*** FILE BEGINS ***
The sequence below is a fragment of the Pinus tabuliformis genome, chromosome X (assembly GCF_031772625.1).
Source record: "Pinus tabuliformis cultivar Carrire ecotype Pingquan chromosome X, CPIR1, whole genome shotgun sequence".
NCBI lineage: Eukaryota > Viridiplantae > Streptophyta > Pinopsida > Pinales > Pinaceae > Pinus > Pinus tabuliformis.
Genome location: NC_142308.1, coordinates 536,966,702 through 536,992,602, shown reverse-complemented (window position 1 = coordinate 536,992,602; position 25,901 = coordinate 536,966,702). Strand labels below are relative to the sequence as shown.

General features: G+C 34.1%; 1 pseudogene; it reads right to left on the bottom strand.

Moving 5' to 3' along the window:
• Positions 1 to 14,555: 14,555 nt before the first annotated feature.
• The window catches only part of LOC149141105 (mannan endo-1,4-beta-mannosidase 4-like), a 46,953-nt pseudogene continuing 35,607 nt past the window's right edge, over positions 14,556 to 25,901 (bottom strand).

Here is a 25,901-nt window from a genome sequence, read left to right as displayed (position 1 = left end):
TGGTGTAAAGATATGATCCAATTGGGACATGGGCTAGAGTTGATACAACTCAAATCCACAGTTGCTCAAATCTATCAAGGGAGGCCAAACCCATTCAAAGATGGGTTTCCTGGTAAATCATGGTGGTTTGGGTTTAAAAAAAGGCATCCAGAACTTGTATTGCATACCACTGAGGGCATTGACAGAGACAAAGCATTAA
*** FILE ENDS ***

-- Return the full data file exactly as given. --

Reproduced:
The sequence below is a fragment of the Pinus tabuliformis genome, chromosome X (assembly GCF_031772625.1).
Source record: "Pinus tabuliformis cultivar Carrire ecotype Pingquan chromosome X, CPIR1, whole genome shotgun sequence".
NCBI lineage: Eukaryota > Viridiplantae > Streptophyta > Pinopsida > Pinales > Pinaceae > Pinus > Pinus tabuliformis.
Genome location: NC_142308.1, coordinates 536,966,702 through 536,992,602, shown reverse-complemented (window position 1 = coordinate 536,992,602; position 25,901 = coordinate 536,966,702). Strand labels below are relative to the sequence as shown.

General features: G+C 34.1%; 1 pseudogene; it reads right to left on the bottom strand.

Moving 5' to 3' along the window:
• Positions 1 to 14,555: 14,555 nt before the first annotated feature.
• The window catches only part of LOC149141105 (mannan endo-1,4-beta-mannosidase 4-like), a 46,953-nt pseudogene continuing 35,607 nt past the window's right edge, over positions 14,556 to 25,901 (bottom strand).

Here is a 25,901-nt window from a genome sequence, read left to right as displayed (position 1 = left end):
TGGTGTAAAGATATGATCCAATTGGGACATGGGCTAGAGTTGATACAACTCAAATCCACAGTTGCTCAAATCTATCAAGGGAGGCCAAACCCATTCAAAGATGGGTTTCCTGGTAAATCATGGTGGTTTGGGTTTAAAAAAAGGCATCCAGAACTTGTATTGCATACCACTGAGGGCATTGACAGAGACAAAGCATTAA